The man responsible for the integration, Haier’s Asia chief executive, Du Jingguo made the decision to focus on the people. He split the workforce into small groups and night after night, over drinks, he gave them the opportunity to voice their concerns. Over time, he was able to gain their trust and began implementing change: younger employees were promoted, but in a manner which spared the pride of their seniors. The Haier-Sanyo deal became one of the most successful in the region at the time, mainly because of Du’s commitment to staff integration.
Typically, the focus of any post-M&A integration is on business processes and their underlying IT systems. Yet that means that integration of staff is often neglected. PwC reported that 42% of its respondents described their integration of people in deals up to three years old as “incomplete” (the highest of any category).
The reason for this is usually because management find full integration of people to be notoriously difficult: “soft” issues like communication and culture are often left to HR, allowing leadership to focus on integration which can be measured and tracked with reportable metrics.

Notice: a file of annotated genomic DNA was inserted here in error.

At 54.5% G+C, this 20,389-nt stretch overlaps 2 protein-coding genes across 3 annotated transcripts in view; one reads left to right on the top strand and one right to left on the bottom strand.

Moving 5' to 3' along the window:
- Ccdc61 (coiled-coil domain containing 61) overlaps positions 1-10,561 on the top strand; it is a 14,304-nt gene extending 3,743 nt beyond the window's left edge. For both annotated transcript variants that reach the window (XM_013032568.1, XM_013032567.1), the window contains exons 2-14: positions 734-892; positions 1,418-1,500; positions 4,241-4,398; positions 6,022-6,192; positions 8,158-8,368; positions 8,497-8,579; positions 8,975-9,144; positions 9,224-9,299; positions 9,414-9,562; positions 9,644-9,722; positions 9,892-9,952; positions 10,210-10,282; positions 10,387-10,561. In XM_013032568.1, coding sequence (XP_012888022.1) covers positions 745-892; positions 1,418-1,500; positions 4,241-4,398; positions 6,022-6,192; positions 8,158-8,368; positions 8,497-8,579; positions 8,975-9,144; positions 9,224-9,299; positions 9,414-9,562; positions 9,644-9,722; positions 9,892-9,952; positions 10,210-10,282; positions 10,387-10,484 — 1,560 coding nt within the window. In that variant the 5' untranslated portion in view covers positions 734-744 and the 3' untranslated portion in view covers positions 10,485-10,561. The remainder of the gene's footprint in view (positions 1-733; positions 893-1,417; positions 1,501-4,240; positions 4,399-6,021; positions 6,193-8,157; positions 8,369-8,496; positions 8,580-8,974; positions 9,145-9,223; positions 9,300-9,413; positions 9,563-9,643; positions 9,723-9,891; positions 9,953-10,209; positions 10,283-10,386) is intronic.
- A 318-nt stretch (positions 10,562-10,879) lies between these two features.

However, behavioural science and behavioural economics have shown that the culture of an organisations has its own measurable metrics; a variety of methods can now be used to measure the attitudes, priorities and skills of the target workforce as well as the individual characteristics of management inherent to the target and acquirer organisations. This data can then be used to predict cultural conflicts, identify any differences in management style and plan workforce integration processes, just as most acquirers plan for IT integration.
Studies consistently peg M&A failure rate at a level between 70% and 90%, and it’s not hard to see why if the newly acquired team aren’t able to work with the staff of the wider group. Moving workforce integration issues higher up the agenda is a good start. This would enable both the acquirer and the target to manage change through its employees, as opposed to managing its employees through change.